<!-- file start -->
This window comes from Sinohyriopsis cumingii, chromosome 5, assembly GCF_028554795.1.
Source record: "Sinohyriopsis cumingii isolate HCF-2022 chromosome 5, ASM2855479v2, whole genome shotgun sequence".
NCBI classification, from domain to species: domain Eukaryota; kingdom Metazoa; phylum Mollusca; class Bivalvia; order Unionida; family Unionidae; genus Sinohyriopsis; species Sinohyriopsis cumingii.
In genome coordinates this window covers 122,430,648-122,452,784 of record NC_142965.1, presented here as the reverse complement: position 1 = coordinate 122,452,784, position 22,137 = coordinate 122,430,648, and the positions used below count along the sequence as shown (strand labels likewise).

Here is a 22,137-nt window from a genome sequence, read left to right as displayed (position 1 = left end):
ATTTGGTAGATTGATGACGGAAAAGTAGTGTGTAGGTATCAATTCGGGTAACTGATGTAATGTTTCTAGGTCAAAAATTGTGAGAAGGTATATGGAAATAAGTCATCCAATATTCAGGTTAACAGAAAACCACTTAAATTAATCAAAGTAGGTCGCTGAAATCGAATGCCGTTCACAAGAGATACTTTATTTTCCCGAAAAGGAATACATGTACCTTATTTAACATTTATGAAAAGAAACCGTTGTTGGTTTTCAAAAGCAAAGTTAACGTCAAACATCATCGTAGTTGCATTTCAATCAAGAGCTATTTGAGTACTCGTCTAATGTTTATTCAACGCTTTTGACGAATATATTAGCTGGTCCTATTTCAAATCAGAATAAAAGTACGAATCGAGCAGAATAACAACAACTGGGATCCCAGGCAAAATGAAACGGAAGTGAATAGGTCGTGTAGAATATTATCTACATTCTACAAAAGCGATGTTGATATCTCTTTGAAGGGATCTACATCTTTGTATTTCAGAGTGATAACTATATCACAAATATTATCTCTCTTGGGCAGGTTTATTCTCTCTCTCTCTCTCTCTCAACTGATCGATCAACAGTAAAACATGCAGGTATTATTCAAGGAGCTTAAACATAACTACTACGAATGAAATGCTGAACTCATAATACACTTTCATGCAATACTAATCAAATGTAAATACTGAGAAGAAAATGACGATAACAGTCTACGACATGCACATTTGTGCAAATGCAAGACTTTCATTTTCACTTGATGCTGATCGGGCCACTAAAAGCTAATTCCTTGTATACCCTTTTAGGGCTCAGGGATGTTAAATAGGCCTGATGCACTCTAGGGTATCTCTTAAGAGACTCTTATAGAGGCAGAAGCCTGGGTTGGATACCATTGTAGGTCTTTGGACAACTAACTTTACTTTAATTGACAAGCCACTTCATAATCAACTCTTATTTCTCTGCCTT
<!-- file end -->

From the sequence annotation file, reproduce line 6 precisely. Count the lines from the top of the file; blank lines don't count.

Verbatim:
ATTTGGTAGATTGATGACGGAAAAGTAGTGTGTAGGTATCAATTCGGGTAACTGATGTAATGTTTCTAGGTCAAAAATTGTGAGAAGGTATATGGAAATAAGTCATCCAATATTCAGGTTAACAGAAAACCACTTAAATTAATCAAAGTAGGTCGCTGAAATCGAATGCCGTTCACAAGAGATACTTTATTTTCCCGAAAAGGAATACATGTACCTTATTTAACATTTATGAAAAGAAACCGTTGTTGGTTTTCAAAAGCAAAGTTAACGTCAAACATCATCGTAGTTGCATTTCAATCAAGAGCTATTTGAGTACTCGTCTAATGTTTATTCAACGCTTTTGACGAATATATTAGCTGGTCCTATTTCAAATCAGAATAAAAGTACGAATCGAGCAGAATAACAACAACTGGGATCCCAGGCAAAATGAAACGGAAGTGAATAGGTCGTGTAGAATATTATCTACATTCTACAAAAGCGATGTTGATATCTCTTTGAAGGGATCTACATCTTTGTATTTCAGAGTGATAACTATATCACAAATATTATCTCTCTTGGGCAGGTTTATTCTCTCTCTCTCTCTCTCTCAACTGATCGATCAACAGTAAAACATGCAGGTATTATTCAAGGAGCTTAAACATAACTACTACGAATGAAATGCTGAACTCATAATACACTTTCATGCAATACTAATCAAATGTAAATACTGAGAAGAAAATGACGATAACAGTCTACGACATGCACATTTGTGCAAATGCAAGACTTTCATTTTCACTTGATGCTGATCGGGCCACTAAAAGCTAATTCCTTGTATACCCTTTTAGGGCTCAGGGATGTTAAATAGGCCTGATGCACTCTAGGGTATCTCTTAAGAGACTCTTATAGAGGCAGAAGCCTGGGTTGGATACCATTGTAGGTCTTTGGACAACTAACTTTACTTTAATTGACAAGCCACTTCATAATCAACTCTTATTTCTCTGCCTT